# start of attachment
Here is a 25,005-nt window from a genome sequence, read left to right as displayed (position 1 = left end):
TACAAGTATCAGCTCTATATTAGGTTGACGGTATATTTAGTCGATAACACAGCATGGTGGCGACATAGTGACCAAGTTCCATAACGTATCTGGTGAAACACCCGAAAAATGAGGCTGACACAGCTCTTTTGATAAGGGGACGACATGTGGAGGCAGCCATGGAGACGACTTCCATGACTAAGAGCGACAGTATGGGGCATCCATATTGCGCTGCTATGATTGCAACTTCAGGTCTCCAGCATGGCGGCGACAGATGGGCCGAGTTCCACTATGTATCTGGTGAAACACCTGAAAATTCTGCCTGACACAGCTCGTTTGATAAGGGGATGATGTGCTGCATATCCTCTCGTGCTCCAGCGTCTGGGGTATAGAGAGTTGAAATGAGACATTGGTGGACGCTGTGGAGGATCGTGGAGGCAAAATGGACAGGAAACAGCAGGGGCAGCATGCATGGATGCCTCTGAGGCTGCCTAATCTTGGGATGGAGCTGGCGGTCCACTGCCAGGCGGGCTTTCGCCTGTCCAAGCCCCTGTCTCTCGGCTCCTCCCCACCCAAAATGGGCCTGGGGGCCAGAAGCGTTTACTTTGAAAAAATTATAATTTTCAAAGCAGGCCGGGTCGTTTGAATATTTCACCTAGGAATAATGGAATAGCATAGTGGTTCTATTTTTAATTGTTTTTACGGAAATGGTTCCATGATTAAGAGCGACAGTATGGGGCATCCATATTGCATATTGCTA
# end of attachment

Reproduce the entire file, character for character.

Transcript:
Here is a 25,005-nt window from a genome sequence, read left to right as displayed (position 1 = left end):
TACAAGTATCAGCTCTATATTAGGTTGACGGTATATTTAGTCGATAACACAGCATGGTGGCGACATAGTGACCAAGTTCCATAACGTATCTGGTGAAACACCCGAAAAATGAGGCTGACACAGCTCTTTTGATAAGGGGACGACATGTGGAGGCAGCCATGGAGACGACTTCCATGACTAAGAGCGACAGTATGGGGCATCCATATTGCGCTGCTATGATTGCAACTTCAGGTCTCCAGCATGGCGGCGACAGATGGGCCGAGTTCCACTATGTATCTGGTGAAACACCTGAAAATTCTGCCTGACACAGCTCGTTTGATAAGGGGATGATGTGCTGCATATCCTCTCGTGCTCCAGCGTCTGGGGTATAGAGAGTTGAAATGAGACATTGGTGGACGCTGTGGAGGATCGTGGAGGCAAAATGGACAGGAAACAGCAGGGGCAGCATGCATGGATGCCTCTGAGGCTGCCTAATCTTGGGATGGAGCTGGCGGTCCACTGCCAGGCGGGCTTTCGCCTGTCCAAGCCCCTGTCTCTCGGCTCCTCCCCACCCAAAATGGGCCTGGGGGCCAGAAGCGTTTACTTTGAAAAAATTATAATTTTCAAAGCAGGCCGGGTCGTTTGAATATTTCACCTAGGAATAATGGAATAGCATAGTGGTTCTATTTTTAATTGTTTTTACGGAAATGGTTCCATGATTAAGAGCGACAGTATGGGGCATCCATATTGCATATTGCTA